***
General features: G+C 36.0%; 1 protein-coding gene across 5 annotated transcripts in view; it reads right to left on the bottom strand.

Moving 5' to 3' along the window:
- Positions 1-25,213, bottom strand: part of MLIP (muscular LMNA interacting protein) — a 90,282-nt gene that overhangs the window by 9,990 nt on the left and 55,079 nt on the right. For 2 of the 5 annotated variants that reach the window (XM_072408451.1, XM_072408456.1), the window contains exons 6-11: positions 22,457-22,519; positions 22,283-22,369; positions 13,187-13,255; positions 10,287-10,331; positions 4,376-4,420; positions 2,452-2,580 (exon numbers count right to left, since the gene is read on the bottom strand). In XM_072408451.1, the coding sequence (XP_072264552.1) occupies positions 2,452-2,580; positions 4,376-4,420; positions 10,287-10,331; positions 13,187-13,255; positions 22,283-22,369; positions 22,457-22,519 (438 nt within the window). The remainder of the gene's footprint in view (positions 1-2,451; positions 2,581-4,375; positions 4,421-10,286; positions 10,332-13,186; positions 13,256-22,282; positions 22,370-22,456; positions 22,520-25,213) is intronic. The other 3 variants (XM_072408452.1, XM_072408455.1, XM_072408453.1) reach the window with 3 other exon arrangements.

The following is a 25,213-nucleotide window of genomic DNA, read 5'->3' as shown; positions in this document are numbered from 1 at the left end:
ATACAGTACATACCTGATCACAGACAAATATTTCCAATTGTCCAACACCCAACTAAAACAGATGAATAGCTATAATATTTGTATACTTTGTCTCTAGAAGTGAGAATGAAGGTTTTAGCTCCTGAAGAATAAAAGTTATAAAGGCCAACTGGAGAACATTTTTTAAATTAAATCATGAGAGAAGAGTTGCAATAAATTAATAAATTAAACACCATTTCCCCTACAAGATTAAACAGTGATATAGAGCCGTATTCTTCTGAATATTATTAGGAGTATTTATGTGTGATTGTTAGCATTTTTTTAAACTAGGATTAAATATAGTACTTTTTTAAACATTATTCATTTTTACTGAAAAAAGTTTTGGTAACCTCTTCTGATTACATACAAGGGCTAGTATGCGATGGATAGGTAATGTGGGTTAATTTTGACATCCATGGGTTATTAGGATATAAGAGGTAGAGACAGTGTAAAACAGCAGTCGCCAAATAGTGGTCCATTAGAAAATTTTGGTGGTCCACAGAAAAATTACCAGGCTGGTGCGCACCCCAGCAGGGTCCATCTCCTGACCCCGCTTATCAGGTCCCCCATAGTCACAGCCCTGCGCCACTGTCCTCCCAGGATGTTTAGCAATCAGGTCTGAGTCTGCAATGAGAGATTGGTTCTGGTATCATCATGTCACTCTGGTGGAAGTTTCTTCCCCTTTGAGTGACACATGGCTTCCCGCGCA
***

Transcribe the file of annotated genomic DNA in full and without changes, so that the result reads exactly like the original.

General features: G+C 36.0%; 1 protein-coding gene across 5 annotated transcripts in view; it reads right to left on the bottom strand.

Moving 5' to 3' along the window:
- Positions 1-25,213, bottom strand: part of MLIP (muscular LMNA interacting protein) — a 90,282-nt gene that overhangs the window by 9,990 nt on the left and 55,079 nt on the right. For 2 of the 5 annotated variants that reach the window (XM_072408451.1, XM_072408456.1), the window contains exons 6-11: positions 22,457-22,519; positions 22,283-22,369; positions 13,187-13,255; positions 10,287-10,331; positions 4,376-4,420; positions 2,452-2,580 (exon numbers count right to left, since the gene is read on the bottom strand). In XM_072408451.1, the coding sequence (XP_072264552.1) occupies positions 2,452-2,580; positions 4,376-4,420; positions 10,287-10,331; positions 13,187-13,255; positions 22,283-22,369; positions 22,457-22,519 (438 nt within the window). The remainder of the gene's footprint in view (positions 1-2,451; positions 2,581-4,375; positions 4,421-10,286; positions 10,332-13,186; positions 13,256-22,282; positions 22,370-22,456; positions 22,520-25,213) is intronic. The other 3 variants (XM_072408452.1, XM_072408455.1, XM_072408453.1) reach the window with 3 other exon arrangements.

The following is a 25,213-nucleotide window of genomic DNA, read 5'->3' as shown; positions in this document are numbered from 1 at the left end:
ATACAGTACATACCTGATCACAGACAAATATTTCCAATTGTCCAACACCCAACTAAAACAGATGAATAGCTATAATATTTGTATACTTTGTCTCTAGAAGTGAGAATGAAGGTTTTAGCTCCTGAAGAATAAAAGTTATAAAGGCCAACTGGAGAACATTTTTTAAATTAAATCATGAGAGAAGAGTTGCAATAAATTAATAAATTAAACACCATTTCCCCTACAAGATTAAACAGTGATATAGAGCCGTATTCTTCTGAATATTATTAGGAGTATTTATGTGTGATTGTTAGCATTTTTTTAAACTAGGATTAAATATAGTACTTTTTTAAACATTATTCATTTTTACTGAAAAAAGTTTTGGTAACCTCTTCTGATTACATACAAGGGCTAGTATGCGATGGATAGGTAATGTGGGTTAATTTTGACATCCATGGGTTATTAGGATATAAGAGGTAGAGACAGTGTAAAACAGCAGTCGCCAAATAGTGGTCCATTAGAAAATTTTGGTGGTCCACAGAAAAATTACCAGGCTGGTGCGCACCCCAGCAGGGTCCATCTCCTGACCCCGCTTATCAGGTCCCCCATAGTCACAGCCCTGCGCCACTGTCCTCCCAGGATGTTTAGCAATCAGGTCTGAGTCTGCAATGAGAGATTGGTTCTGGTATCATCATGTCACTCTGGTGGAAGTTTCTTCCCCTTTGAGTGACACATGGCTTCCCGCGCA